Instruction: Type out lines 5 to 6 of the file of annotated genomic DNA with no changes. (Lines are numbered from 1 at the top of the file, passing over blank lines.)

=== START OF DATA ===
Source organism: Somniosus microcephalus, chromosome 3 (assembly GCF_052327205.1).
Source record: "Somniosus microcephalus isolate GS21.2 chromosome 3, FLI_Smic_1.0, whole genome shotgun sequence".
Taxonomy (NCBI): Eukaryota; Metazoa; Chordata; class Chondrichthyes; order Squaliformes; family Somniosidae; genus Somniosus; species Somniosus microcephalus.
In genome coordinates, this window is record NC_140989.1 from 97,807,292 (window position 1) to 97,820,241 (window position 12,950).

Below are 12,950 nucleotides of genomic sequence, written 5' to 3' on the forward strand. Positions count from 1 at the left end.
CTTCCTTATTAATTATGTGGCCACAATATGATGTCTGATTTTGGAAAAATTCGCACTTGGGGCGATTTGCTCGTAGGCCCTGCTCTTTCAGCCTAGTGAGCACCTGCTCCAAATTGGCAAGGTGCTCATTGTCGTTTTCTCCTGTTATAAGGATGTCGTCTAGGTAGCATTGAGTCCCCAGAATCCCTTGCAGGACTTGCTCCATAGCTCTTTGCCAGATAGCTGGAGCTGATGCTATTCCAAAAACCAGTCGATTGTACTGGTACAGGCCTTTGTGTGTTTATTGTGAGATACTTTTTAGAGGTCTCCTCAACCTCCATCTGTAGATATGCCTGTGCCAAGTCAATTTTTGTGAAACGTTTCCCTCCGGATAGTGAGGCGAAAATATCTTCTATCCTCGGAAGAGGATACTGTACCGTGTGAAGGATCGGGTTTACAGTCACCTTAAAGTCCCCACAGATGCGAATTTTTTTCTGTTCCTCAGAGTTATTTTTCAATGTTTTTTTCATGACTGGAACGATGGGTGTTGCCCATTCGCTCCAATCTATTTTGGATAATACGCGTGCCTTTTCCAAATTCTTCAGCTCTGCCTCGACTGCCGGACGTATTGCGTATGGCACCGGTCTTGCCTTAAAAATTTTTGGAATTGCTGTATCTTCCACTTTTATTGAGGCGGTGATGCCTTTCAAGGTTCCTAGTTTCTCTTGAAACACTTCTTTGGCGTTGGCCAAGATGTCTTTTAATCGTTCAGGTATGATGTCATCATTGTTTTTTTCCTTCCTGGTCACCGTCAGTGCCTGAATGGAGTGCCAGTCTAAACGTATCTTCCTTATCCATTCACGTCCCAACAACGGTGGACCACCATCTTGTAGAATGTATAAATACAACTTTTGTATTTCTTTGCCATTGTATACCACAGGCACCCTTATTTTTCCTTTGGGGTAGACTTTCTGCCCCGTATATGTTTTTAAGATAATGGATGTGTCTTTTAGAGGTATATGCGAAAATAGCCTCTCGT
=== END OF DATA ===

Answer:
Below are 12,950 nucleotides of genomic sequence, written 5' to 3' on the forward strand. Positions count from 1 at the left end.
CTTCCTTATTAATTATGTGGCCACAATATGATGTCTGATTTTGGAAAAATTCGCACTTGGGGCGATTTGCTCGTAGGCCCTGCTCTTTCAGCCTAGTGAGCACCTGCTCCAAATTGGCAAGGTGCTCATTGTCGTTTTCTCCTGTTATAAGGATGTCGTCTAGGTAGCATTGAGTCCCCAGAATCCCTTGCAGGACTTGCTCCATAGCTCTTTGCCAGATAGCTGGAGCTGATGCTATTCCAAAAACCAGTCGATTGTACTGGTACAGGCCTTTGTGTGTTTATTGTGAGATACTTTTTAGAGGTCTCCTCAACCTCCATCTGTAGATATGCCTGTGCCAAGTCAATTTTTGTGAAACGTTTCCCTCCGGATAGTGAGGCGAAAATATCTTCTATCCTCGGAAGAGGATACTGTACCGTGTGAAGGATCGGGTTTACAGTCACCTTAAAGTCCCCACAGATGCGAATTTTTTTCTGTTCCTCAGAGTTATTTTTCAATGTTTTTTTCATGACTGGAACGATGGGTGTTGCCCATTCGCTCCAATCTATTTTGGATAATACGCGTGCCTTTTCCAAATTCTTCAGCTCTGCCTCGACTGCCGGACGTATTGCGTATGGCACCGGTCTTGCCTTAAAAATTTTTGGAATTGCTGTATCTTCCACTTTTATTGAGGCGGTGATGCCTTTCAAGGTTCCTAGTTTCTCTTGAAACACTTCTTTGGCGTTGGCCAAGATGTCTTTTAATCGTTCAGGTATGATGTCATCATTGTTTTTTTCCTTCCTGGTCACCGTCAGTGCCTGAATGGAGTGCCAGTCTAAACGTATCTTCCTTATCCATTCACGTCCCAACAACGGTGGACCACCATCTTGTAGAATGTATAAATACAACTTTTGTATTTCTTTGCCATTGTATACCACAGGCACCCTTATTTTTCCTTTGGGGTAGACTTTCTGCCCCGTATATGTTTTTAAGATAATGGATGTGTCTTTTAGAGGTATATGCGAAAATAGCCTCTCGT